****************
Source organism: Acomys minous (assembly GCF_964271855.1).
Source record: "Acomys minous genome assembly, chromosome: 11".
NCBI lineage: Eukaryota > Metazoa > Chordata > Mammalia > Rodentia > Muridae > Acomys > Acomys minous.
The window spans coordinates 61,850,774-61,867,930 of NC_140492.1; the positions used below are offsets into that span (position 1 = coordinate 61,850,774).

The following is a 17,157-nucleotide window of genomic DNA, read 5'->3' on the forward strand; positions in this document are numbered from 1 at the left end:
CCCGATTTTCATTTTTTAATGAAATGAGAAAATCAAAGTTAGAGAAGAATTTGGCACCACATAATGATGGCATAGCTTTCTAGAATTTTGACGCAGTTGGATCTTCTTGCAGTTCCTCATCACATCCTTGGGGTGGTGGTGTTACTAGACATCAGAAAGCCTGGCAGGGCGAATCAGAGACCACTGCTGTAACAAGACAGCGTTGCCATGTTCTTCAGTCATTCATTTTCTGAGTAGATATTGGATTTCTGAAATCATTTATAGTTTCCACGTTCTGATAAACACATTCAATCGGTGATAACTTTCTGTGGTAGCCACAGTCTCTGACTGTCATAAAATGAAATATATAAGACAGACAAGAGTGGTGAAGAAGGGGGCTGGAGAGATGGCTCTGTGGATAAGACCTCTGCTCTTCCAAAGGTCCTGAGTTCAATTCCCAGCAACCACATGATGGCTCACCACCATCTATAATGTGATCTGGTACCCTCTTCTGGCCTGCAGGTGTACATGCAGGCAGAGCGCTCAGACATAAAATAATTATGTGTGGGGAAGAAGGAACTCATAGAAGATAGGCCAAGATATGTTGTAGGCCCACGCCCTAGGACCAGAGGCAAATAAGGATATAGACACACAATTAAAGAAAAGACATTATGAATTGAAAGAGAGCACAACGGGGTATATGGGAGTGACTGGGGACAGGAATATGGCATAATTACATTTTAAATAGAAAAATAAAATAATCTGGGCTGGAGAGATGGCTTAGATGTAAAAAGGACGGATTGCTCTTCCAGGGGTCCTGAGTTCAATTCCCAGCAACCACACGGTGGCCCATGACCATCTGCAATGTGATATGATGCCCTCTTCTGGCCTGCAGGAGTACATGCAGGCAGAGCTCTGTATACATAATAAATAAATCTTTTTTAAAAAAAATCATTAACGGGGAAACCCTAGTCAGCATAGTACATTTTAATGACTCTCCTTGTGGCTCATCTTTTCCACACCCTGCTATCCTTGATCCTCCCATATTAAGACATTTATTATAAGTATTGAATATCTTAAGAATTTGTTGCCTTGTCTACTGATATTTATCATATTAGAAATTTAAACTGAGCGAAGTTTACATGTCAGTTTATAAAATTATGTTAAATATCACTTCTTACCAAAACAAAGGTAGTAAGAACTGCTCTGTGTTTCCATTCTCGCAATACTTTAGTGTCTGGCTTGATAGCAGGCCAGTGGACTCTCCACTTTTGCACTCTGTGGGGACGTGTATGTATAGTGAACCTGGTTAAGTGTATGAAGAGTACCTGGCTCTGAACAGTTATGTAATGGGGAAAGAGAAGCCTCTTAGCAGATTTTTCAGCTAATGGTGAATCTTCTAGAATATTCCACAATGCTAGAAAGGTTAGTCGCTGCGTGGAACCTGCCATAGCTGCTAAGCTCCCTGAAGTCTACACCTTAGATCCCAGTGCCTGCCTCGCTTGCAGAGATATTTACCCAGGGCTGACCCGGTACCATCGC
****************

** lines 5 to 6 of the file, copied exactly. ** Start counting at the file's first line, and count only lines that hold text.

The following is a 17,157-nucleotide window of genomic DNA, read 5'->3' on the forward strand; positions in this document are numbered from 1 at the left end:
CCCGATTTTCATTTTTTAATGAAATGAGAAAATCAAAGTTAGAGAAGAATTTGGCACCACATAATGATGGCATAGCTTTCTAGAATTTTGACGCAGTTGGATCTTCTTGCAGTTCCTCATCACATCCTTGGGGTGGTGGTGTTACTAGACATCAGAAAGCCTGGCAGGGCGAATCAGAGACCACTGCTGTAACAAGACAGCGTTGCCATGTTCTTCAGTCATTCATTTTCTGAGTAGATATTGGATTTCTGAAATCATTTATAGTTTCCACGTTCTGATAAACACATTCAATCGGTGATAACTTTCTGTGGTAGCCACAGTCTCTGACTGTCATAAAATGAAATATATAAGACAGACAAGAGTGGTGAAGAAGGGGGCTGGAGAGATGGCTCTGTGGATAAGACCTCTGCTCTTCCAAAGGTCCTGAGTTCAATTCCCAGCAACCACATGATGGCTCACCACCATCTATAATGTGATCTGGTACCCTCTTCTGGCCTGCAGGTGTACATGCAGGCAGAGCGCTCAGACATAAAATAATTATGTGTGGGGAAGAAGGAACTCATAGAAGATAGGCCAAGATATGTTGTAGGCCCACGCCCTAGGACCAGAGGCAAATAAGGATATAGACACACAATTAAAGAAAAGACATTATGAATTGAAAGAGAGCACAACGGGGTATATGGGAGTGACTGGGGACAGGAATATGGCATAATTACATTTTAAATAGAAAAATAAAATAATCTGGGCTGGAGAGATGGCTTAGATGTAAAAAGGACGGATTGCTCTTCCAGGGGTCCTGAGTTCAATTCCCAGCAACCACACGGTGGCCCATGACCATCTGCAATGTGATATGATGCCCTCTTCTGGCCTGCAGGAGTACATGCAGGCAGAGCTCTGTATACATAATAAATAAATCTTTTTTAAAAAAAATCATTAACGGGGAAACCCTAGTCAGCATAGTACATTTTAATGACTCTCCTTGTGGCTCATCTTTTCCACACCCTGCTATCCTTGATCCTCCCATATTAAGACATTTATTATAAGTATTGAATATCTTAAGAATTTGTTGCCTTGTCTACTGATATTTATCATATTAGAAATTTAAACTGAGCGAAGTTTACATGTCAGTTTATAAAATTATGTTAAATATCACTTCTTACCAAAACAAAGGTAGTAAGAACTGCTCTGTGTTTCCATTCTCGCAATACTTTAGTGTCTGGCTTGATAGCAGGCCAGTGGACTCTCCACTTTTGCACTCTGTGGGGACGTGTATGTATAGTGAACCTGGTTAAGTGTATGAAGAGTACCTGGCTCTGAACAGTTATGTAATGGGGAAAGAGAAGCCTCTTAGCAGATTTTTCAGCTAATGGTGAATCTTCTAGAATATTCCACAATGCTAGAAAGGTTAGTCGCTGCGTGGAACCTGCCATAGCTGCTAAGCTCCCTGAAGTCTACACCTTAGATCCCAGTGCCTGCCTCGCTTGCAGAGATATTTACCCAGGGCTGACCCGGTACCATCGC